I remember the troubles in El Salvador. In the early 1980s, I would return home at night and watch the reports of atrocities in much the same way we view the tragedy of Syria unfolding before us today. El Salvador was in the news.
Growing up there, Claudia Castro Luna knew that something was very wrong. The adults in her family no longer went out after dark, and no one used mass transit any more. Reports of heinous crimes were commonplace. People disappeared.
At 14, her family loaded up four small suitcases which contained mostly books, and prepared to flee. She remembers her mother and aunt studying her sister’s gait – trying to decide just how much of their emergency cash they could stuff into her Mary Jane’s without drawing attention to her.
They arrived in Florida four days before the announcement that El Salvador was “officially” engulfed in a civil war.
She spoke no English. But she was relentless, carrying a dictionary with her wherever she went. Two-and-a-half years later at her high school graduation, she was given a special commendation for her remarkable progress in learning English. She later earned a K–12 teaching certification, a Master’s degree in urban planning, and later still, a Master of Fine Arts in her study of poetry.
Castro Luna still feels the impact of the turmoil of her home country. Over the last 38 years, she’s returned three times to visit, in roughly 10 year intervals. She has family there – her father has returned to live, but she’s found it very hard to overcome her fears. At times, she could not separate the trauma of her past experience with her visits. Although her children would like to return again, Castro Luna does not relish the idea. It’s just too hard.
As an exile from her birth country, sense of place and the effects of displacement inform her work. Her first advanced degree is in urban planning, which serves to reinforce this focus. When she produced a volume of poetry to achieve her MFA, faculty and fellow students consistently remarked on her recurring theme of place.
A resident of Seattle, in 2015, she became the city’s first Civic Poet. During her tenure, among other projects, she created a “poetic grid” of the city. The grid is basically an interactive map of poems created by local poets – legendary poets, complete novices and everyone in between. It’s a collection of poems scattered around the neighborhoods of Seattle, each telling a distinctive story of place, and of self. It’s pretty cool:
In November 2017, Humanities Washington and the Washington State Arts Commission (ArtsWA) announced that she had been chosen as the fifth Washington State Poet Laureate by Governor Jay Inslee.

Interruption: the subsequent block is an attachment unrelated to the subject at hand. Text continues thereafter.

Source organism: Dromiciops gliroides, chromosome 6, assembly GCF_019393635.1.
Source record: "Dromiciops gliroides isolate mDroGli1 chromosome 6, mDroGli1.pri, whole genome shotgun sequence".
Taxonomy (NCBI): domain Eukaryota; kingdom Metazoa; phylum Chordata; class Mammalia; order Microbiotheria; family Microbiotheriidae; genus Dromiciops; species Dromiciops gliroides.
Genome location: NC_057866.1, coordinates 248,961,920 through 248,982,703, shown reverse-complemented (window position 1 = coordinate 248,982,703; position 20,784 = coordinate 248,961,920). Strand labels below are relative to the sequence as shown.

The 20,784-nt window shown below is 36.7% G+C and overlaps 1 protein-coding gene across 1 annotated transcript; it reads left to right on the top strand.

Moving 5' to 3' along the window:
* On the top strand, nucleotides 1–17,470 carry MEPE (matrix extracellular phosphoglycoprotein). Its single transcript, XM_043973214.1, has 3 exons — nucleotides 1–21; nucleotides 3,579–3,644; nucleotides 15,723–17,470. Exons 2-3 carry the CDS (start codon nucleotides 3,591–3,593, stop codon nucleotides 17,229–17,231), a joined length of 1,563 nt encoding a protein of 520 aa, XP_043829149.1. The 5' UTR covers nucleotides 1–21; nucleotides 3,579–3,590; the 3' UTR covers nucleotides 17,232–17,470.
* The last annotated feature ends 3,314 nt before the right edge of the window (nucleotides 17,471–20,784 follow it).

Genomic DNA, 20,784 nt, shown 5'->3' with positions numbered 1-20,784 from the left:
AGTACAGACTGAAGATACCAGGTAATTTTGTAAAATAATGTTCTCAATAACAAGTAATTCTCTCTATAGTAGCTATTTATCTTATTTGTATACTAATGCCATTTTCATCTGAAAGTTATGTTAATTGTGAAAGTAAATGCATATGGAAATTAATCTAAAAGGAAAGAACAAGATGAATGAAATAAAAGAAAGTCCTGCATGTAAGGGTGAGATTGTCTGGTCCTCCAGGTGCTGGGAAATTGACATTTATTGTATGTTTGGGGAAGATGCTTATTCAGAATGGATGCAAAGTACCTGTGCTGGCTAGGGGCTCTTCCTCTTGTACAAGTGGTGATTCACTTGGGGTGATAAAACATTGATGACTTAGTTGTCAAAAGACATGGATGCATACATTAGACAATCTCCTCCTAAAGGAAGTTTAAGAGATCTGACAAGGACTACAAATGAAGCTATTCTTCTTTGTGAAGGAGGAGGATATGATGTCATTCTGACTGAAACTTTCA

When I spoke to her, she was conducting poetry workshops in the Methow Valley, having recently visited Orcas Island, Walla Walla, and Brewster, in Okanogan County. “Poet Laureate doesn’t really have a lot of official duties – although my predecessor Tod (Marshall) was asked to write a poem for the dedication of a bridge. I basically serve at the discretion of Governor Inslee,” Castro Luna said. “There is an understanding that the poet laureate will travel around the state. Everyone that’s held the position has done so.”
That seems to be just fine with Castro Luna.
Castro Luna’s primary emphasis seems to be encouraging and nurturing others. In virtually all of her social media, it’s the work of others that she seeks to promote. That’s a rare and refreshing thing these days. About her public library reading she explains “I like to read with others. We’re a community of poets. I learn so much from them. I also love being in the company of people who love poetry.”
On Friday, Oct. 5, as part of Edmonds’ popular Write On The Sound writers’ conference, Castro Luna will be working with students at Edmonds-Woodway High School.
On Saturday, after conducting workshops at the WOTS conference, she’ll be available for book signings with the other presenters from 5:15 to 6:30 p.m. for The Edmonds Bookshops’ pop-up bookstore, featuring the work of WOTS presenters in the library’s Plaza Room.
Immediately afterward, at 6:30 p.m., all are welcome to enjoy “open mic night” at Café Louvre. Here, conference attendees are invited to read five minutes of their fiction, nonfiction and poetry. Both events are open to the public. Café Louvre is located at 210 5th Ave S., in Edmonds.
Sounds like a movable feast!
— By James Spangler